Just before Thanksgiving, the New York Times‘ William Neuman published an interesting piece on an emerging rift within the US fair-trade community.
Fair Trade USA, the main US fair-trade certifying entity, has announced plans to essentially lower its standards in the new year, Neuman reports. The group announced it would sever ties with Fairtrade International, “which coordinates fair trade marketing activities in close to two dozen countries,” Neuman writes. And large coffee plantations will be eligible for certification—before, only small cooperatives could receive the seal—as will “products with as little as 10 percent fair trade ingredients, compared with a minimum of 20 percent required in other countries.”
The plans have enraged the people behind Massachusetts-based Equal Exchange, a stalwart purveyor of fair-trade products. “It’s a betrayal,” Equal Exchange president Rink Dickinson told Neuman. “They’ve lost their integrity.”
Fair Trade USA, of course, defended the changes. Here’s Neuman:
Paul Rice, chief executive of Fair Trade USA, said the fair trade movement was dominated by hard-liners who resisted needed changes. “We’re all debating what do we want fair trade to be as it grows up,” Mr. Rice said. “Do we want it to be small and pure or do we want it to be fair trade for all?”
He dismissed criticism that his group was seeking to increase revenue for its own sake. “The more we grow volume, the more we can increase the impact” of fair trade, he said.
Who’s right? To think it through, it helps to remember why fair trade exists in the first place. The idea behind the movement is pretty simple: International trade in tropical commodities like coffee, chocolate, and bananas may sound like a great deal for workers and small producers in the Global South, but it really isn’t.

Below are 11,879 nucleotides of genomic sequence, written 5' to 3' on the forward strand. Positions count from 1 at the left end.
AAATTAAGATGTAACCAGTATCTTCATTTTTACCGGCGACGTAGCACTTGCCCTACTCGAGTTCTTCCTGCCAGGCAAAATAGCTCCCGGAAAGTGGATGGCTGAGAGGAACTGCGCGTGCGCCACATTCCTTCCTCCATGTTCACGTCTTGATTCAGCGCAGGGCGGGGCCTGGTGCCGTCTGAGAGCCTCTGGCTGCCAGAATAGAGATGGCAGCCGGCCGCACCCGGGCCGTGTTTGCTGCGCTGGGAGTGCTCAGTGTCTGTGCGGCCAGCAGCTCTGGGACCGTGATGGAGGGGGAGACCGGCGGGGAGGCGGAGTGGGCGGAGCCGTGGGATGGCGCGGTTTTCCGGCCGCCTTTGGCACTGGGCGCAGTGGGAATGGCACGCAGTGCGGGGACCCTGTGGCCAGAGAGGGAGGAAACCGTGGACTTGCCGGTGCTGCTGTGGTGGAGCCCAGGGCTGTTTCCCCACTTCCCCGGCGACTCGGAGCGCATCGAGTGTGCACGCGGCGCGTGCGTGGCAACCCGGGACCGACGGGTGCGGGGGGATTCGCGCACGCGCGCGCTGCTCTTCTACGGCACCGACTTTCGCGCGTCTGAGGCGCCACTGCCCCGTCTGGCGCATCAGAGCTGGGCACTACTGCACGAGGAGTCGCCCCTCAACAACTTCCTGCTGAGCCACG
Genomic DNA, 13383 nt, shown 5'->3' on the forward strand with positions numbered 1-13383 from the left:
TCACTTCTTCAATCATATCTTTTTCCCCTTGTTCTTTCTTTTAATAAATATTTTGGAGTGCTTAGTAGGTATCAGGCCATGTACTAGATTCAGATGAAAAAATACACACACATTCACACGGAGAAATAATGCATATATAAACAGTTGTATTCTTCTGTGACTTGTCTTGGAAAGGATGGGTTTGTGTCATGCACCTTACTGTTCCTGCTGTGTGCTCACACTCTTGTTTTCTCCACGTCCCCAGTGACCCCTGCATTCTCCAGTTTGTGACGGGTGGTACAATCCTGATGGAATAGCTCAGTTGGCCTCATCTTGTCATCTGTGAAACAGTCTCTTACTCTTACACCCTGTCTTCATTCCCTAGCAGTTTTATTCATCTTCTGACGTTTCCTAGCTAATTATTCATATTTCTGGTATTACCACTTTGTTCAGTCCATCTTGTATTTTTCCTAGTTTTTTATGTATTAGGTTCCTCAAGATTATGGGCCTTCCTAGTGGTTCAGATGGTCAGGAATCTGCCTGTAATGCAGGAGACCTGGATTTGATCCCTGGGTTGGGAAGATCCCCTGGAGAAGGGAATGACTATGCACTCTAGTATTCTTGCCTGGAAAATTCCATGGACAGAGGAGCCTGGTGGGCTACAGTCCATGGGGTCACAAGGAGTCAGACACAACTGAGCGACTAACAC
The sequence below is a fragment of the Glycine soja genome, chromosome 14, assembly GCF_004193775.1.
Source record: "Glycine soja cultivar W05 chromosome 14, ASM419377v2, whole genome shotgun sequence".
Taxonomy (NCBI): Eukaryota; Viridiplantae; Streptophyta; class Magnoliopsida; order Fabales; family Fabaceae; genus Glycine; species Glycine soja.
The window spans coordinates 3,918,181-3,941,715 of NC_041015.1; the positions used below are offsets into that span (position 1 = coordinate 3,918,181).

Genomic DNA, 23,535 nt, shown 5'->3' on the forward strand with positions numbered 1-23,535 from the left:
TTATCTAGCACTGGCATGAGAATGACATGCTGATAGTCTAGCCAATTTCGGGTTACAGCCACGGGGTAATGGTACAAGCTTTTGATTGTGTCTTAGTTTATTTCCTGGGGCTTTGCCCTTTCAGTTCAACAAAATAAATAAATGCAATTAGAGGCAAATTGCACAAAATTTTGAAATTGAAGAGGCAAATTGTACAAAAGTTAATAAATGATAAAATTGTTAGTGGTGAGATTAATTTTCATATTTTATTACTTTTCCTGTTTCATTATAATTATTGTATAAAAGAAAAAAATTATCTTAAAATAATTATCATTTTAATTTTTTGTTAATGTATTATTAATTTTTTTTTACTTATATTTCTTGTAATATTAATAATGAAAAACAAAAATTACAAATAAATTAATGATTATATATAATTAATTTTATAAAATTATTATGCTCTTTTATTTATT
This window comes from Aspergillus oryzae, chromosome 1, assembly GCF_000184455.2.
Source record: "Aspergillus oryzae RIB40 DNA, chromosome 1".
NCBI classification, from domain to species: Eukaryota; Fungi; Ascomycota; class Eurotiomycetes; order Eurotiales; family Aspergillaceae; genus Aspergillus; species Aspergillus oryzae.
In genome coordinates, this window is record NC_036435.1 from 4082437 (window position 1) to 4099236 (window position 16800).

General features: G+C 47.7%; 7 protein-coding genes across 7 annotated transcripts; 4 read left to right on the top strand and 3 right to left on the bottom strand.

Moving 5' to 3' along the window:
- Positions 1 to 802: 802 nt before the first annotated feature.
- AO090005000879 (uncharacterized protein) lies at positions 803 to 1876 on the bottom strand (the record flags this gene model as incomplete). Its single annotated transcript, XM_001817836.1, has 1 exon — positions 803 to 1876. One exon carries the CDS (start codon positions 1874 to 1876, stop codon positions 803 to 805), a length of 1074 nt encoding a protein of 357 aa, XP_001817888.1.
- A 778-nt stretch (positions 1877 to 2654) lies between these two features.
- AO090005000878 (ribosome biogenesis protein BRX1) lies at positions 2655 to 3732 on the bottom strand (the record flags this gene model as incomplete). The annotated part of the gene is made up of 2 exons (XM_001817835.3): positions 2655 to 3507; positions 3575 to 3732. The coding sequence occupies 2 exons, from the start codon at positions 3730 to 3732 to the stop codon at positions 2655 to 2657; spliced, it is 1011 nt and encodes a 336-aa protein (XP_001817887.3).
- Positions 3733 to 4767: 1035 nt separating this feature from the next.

Huge, rich-world companies like Nestle and Folgers (now owned by JM Smucker) dominate trade and drive prices down, reaping windfalls. Production consolidates onto huge plantations that employ workers (often, children) at poverty wages; small producers get squeezed out. And as these high-production plantations expand their monocrops to meet global demand, they gobble up high-quality farmlands that might otherwise be supporting smallholders who grow food staples for domestic consumption along with foreign-exchange-earning crops like coffee.
And all US consumers have to show for their expenditures is cheap, poor-quality coffee, candy bars, etc.
So the fair-trade movement arose to connect rich-world consumers directly with small, artisanal producers, who would be paid a premium for quality, environmental stewardship, and fair labor practices. It plays the key role of giving smallholders a way to escape a globalized commodity market that would otherwise crush them. And it gives coffee and/or chocolate lovers like me the opportunity to enjoy my vices, reasonably sure I’m not impoverishing some farmer and stomping food security and biodiversity in the process. Moreover, the fair-trade movement has given rise to innovative companies like Divine Chocolate, which is 45 percent owned by the farmers who supply its cocoa beans, giving them a cut of the retail price fetched by the chocolate bars along with fair-trade prices for cocoa.
But even though fair trade modifies the economics of global trade in a way that builds wealth in the Global South instead of extracting it, it doesn’t do much for the millions of workers who toil on the big plantations geared to producing for the Nestles of the world, nor does it encourage plantation owners to rein in their monocrops to leave room for growing a variety of foods for domestic consumption.
So I agree with Equal Exchange that the old setup of using fair trade to protect small farmers must be preserved, and I agree with Fair Trade USA that some mechanism must be added to push large corporations and the plantations they buy from to treat workers and citizens in the growing countries right.
So what’s my proposed solution? The fair-trade label should be preserved as is, and a new one should be conjured up to be awarded to large plantations that meet strict worker and environmental standards. What should it be called? I’m stumped; but then, I’m clearly no marketing genius. If you have ideas, please put them in comments below.